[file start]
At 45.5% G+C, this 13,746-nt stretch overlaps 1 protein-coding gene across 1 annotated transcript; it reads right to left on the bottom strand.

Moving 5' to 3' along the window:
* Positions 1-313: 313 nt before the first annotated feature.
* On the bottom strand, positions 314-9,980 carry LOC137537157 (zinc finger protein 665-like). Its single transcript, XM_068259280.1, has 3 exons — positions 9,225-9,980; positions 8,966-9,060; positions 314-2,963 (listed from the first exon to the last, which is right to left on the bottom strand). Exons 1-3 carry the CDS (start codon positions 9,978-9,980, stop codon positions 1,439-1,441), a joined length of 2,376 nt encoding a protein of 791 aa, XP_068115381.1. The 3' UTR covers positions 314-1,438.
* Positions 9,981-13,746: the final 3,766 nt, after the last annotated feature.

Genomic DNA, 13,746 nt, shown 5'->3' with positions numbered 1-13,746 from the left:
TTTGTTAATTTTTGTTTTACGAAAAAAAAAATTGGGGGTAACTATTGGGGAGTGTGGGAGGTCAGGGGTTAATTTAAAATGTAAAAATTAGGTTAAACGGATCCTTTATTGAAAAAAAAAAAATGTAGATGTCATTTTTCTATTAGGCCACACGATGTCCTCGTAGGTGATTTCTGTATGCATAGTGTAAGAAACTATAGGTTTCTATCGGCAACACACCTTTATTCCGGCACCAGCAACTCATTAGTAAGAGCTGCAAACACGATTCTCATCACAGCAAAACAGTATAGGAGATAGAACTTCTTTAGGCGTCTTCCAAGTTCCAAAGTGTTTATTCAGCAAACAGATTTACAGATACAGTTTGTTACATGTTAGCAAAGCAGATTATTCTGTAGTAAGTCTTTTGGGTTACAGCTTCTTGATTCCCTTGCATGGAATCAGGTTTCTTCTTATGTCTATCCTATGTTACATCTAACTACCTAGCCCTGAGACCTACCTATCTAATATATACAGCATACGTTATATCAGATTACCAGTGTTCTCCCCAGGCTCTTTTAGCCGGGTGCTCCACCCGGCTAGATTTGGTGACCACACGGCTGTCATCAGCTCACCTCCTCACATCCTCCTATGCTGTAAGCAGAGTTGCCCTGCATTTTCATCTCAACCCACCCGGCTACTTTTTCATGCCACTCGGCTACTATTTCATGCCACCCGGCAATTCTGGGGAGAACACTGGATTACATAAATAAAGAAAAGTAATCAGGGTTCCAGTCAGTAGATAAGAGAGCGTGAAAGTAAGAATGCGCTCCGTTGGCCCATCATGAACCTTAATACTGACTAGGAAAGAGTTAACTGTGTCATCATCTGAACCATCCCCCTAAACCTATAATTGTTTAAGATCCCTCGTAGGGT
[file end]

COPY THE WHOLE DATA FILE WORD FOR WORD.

At 45.5% G+C, this 13,746-nt stretch overlaps 1 protein-coding gene across 1 annotated transcript; it reads right to left on the bottom strand.

Moving 5' to 3' along the window:
* Positions 1-313: 313 nt before the first annotated feature.
* On the bottom strand, positions 314-9,980 carry LOC137537157 (zinc finger protein 665-like). Its single transcript, XM_068259280.1, has 3 exons — positions 9,225-9,980; positions 8,966-9,060; positions 314-2,963 (listed from the first exon to the last, which is right to left on the bottom strand). Exons 1-3 carry the CDS (start codon positions 9,978-9,980, stop codon positions 1,439-1,441), a joined length of 2,376 nt encoding a protein of 791 aa, XP_068115381.1. The 3' UTR covers positions 314-1,438.
* Positions 9,981-13,746: the final 3,766 nt, after the last annotated feature.

Genomic DNA, 13,746 nt, shown 5'->3' with positions numbered 1-13,746 from the left:
TTTGTTAATTTTTGTTTTACGAAAAAAAAAATTGGGGGTAACTATTGGGGAGTGTGGGAGGTCAGGGGTTAATTTAAAATGTAAAAATTAGGTTAAACGGATCCTTTATTGAAAAAAAAAAAATGTAGATGTCATTTTTCTATTAGGCCACACGATGTCCTCGTAGGTGATTTCTGTATGCATAGTGTAAGAAACTATAGGTTTCTATCGGCAACACACCTTTATTCCGGCACCAGCAACTCATTAGTAAGAGCTGCAAACACGATTCTCATCACAGCAAAACAGTATAGGAGATAGAACTTCTTTAGGCGTCTTCCAAGTTCCAAAGTGTTTATTCAGCAAACAGATTTACAGATACAGTTTGTTACATGTTAGCAAAGCAGATTATTCTGTAGTAAGTCTTTTGGGTTACAGCTTCTTGATTCCCTTGCATGGAATCAGGTTTCTTCTTATGTCTATCCTATGTTACATCTAACTACCTAGCCCTGAGACCTACCTATCTAATATATACAGCATACGTTATATCAGATTACCAGTGTTCTCCCCAGGCTCTTTTAGCCGGGTGCTCCACCCGGCTAGATTTGGTGACCACACGGCTGTCATCAGCTCACCTCCTCACATCCTCCTATGCTGTAAGCAGAGTTGCCCTGCATTTTCATCTCAACCCACCCGGCTACTTTTTCATGCCACTCGGCTACTATTTCATGCCACCCGGCAATTCTGGGGAGAACACTGGATTACATAAATAAAGAAAAGTAATCAGGGTTCCAGTCAGTAGATAAGAGAGCGTGAAAGTAAGAATGCGCTCCGTTGGCCCATCATGAACCTTAATACTGACTAGGAAAGAGTTAACTGTGTCATCATCTGAACCATCCCCCTAAACCTATAATTGTTTAAGATCCCTCGTAGGGT